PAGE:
I have a growing suspicion that the way many Chinese people understand the word “racism” (or “racist”) is quite different from the way I use it. This causes communication problems because I use the term “racism” like most North Americans do, but my Chinese acquaintances react in ways that don’t seem to make sense. Obviously there’s a disconnect. I want to know why my Chinese friends and acquaintances react the way they do to the term “racism”. How are they understanding this word?
When “racism” comes up in conversations with Chinese people, especially if it’s suggested that there is some racism in China, they seem strongly offended and shocked at the suggestion. Sometimes they flat out deny the possibility. This has happened a couple times now, and I’m hoping the Fool’s Mountain community can help me out. This isn’t (to me) the kind of thing someone would deny: every society has racism somewhere, somehow. Is the popular Chinese understanding of racism different from what’s commonly used in standard English discussions? If so, how is it different?
Here’s just one recent example, from someone who is usually a pretty good conversation partner (emphasis mine):
“Racism” is never in Chinese minds. It is hard for Chinese to understand racism or racial sensitivity in the West. We think Chinese is one race, non-Chinese are of other races, that’s all – no discrimination or racial superiority implied when we distinguish “Chinese” and “foreigners”. As a matter of fact, we are of different races! We don’t have racism issues, so we are not sensitive to racial differences or racial talks at all. (That talking about racial differences is sensitive can only prove that racial problems exist.)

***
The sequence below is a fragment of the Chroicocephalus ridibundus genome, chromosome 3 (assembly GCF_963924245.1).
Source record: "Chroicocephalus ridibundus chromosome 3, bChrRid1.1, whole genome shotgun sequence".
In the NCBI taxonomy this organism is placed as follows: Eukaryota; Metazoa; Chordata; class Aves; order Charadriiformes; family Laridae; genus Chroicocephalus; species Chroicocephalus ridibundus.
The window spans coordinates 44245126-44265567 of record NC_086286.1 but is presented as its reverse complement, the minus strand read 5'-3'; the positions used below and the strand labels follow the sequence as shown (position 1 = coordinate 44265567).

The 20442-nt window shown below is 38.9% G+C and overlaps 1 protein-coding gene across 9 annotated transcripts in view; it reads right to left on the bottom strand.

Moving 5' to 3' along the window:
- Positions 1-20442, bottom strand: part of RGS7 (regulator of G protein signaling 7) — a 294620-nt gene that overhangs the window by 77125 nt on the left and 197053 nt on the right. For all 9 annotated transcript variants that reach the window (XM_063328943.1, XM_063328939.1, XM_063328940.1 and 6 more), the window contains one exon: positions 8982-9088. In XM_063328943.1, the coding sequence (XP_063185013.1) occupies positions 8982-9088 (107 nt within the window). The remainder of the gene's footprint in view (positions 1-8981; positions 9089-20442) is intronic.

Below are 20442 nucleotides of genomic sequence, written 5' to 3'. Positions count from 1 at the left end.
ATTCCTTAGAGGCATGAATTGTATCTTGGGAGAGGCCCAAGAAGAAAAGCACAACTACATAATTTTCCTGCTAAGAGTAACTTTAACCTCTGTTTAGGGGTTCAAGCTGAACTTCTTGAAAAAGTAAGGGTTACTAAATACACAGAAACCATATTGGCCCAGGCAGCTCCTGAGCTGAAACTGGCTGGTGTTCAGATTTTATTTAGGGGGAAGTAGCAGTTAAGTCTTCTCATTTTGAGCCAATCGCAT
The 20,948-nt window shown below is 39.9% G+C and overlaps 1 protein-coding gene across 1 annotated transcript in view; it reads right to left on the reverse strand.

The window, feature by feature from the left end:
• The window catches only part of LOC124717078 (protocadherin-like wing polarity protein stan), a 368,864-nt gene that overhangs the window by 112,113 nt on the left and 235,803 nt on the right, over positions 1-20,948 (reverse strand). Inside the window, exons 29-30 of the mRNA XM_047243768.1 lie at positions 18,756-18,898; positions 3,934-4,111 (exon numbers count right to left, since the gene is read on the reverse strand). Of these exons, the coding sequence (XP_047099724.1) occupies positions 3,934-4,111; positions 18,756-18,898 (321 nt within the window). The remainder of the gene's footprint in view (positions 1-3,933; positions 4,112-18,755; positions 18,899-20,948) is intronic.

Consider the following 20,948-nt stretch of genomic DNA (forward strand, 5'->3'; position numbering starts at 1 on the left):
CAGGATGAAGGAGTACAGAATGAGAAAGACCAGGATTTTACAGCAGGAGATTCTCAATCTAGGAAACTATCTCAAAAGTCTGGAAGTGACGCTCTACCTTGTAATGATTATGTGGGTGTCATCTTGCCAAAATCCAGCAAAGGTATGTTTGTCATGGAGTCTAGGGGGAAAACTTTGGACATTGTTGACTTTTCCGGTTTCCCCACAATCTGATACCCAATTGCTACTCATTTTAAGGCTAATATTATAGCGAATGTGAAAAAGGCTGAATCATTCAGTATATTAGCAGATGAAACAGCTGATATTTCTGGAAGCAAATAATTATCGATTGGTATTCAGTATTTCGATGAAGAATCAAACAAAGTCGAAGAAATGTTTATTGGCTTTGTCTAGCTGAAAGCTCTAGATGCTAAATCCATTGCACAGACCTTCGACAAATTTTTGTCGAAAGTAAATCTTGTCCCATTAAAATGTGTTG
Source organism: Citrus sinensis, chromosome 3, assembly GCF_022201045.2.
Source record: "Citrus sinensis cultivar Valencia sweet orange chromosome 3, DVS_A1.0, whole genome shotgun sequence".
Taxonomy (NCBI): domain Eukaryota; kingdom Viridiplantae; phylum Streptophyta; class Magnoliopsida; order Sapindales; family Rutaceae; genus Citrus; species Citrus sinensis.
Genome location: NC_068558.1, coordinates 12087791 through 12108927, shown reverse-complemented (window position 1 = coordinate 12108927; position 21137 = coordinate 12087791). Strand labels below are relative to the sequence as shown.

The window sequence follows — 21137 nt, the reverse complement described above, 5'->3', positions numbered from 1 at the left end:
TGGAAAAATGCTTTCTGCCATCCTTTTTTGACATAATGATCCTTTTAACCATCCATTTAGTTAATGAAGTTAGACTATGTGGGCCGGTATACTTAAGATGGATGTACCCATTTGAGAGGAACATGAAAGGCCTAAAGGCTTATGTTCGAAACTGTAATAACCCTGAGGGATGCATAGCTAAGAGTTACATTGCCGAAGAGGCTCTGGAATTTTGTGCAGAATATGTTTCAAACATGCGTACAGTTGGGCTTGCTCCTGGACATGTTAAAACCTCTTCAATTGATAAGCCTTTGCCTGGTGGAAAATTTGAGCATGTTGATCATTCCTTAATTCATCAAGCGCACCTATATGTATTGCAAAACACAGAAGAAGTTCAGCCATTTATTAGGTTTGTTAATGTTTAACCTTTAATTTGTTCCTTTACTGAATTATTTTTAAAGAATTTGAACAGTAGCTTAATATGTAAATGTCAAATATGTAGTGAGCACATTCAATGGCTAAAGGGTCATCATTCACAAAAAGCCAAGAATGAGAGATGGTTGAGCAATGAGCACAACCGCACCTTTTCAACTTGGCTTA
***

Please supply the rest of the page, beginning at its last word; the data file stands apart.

Help me understand what’s going on here. I agree that in the West aspects of our attempts to be racially sensitive don’t make sense. But she seems to be saying “racism isn’t a Chinese problem.” But when my Tianjin friends are afraid to be near black people in public for no reason, or when my Taiwan boss explains that a lot of buxibans don’t want to hire black English teachers because it will hurt their business (parents don’t want to send their kids to a black English teacher), it’s textbook examples of racism — those feelings and behaviour are racist and racially prejudiced by definition. Any of us could quickly come up with a list of examples of common Chinese racial prejudice; it’s well known, and not just against blacks. So how can an intelligent, bilingual person actually believe what I’ve quoted above? Is she operating with a different definition of racism? I’m her response is somehow related to popular Chinese notions about racism, and that popular Chinese thinking about racism must be significantly different from popular ideas about racism in North America.
I’m not arguing about whether or not there’s racism in China (I assume there is some racism in every society) or which societies are the most racist. I want to know why my Chinese friends and acquaintances react the way they do to the idea of racism in China. Can someone describe for me popular Chinese understandings of “racism”?
– Joel (http://ChinaHopeLive.net)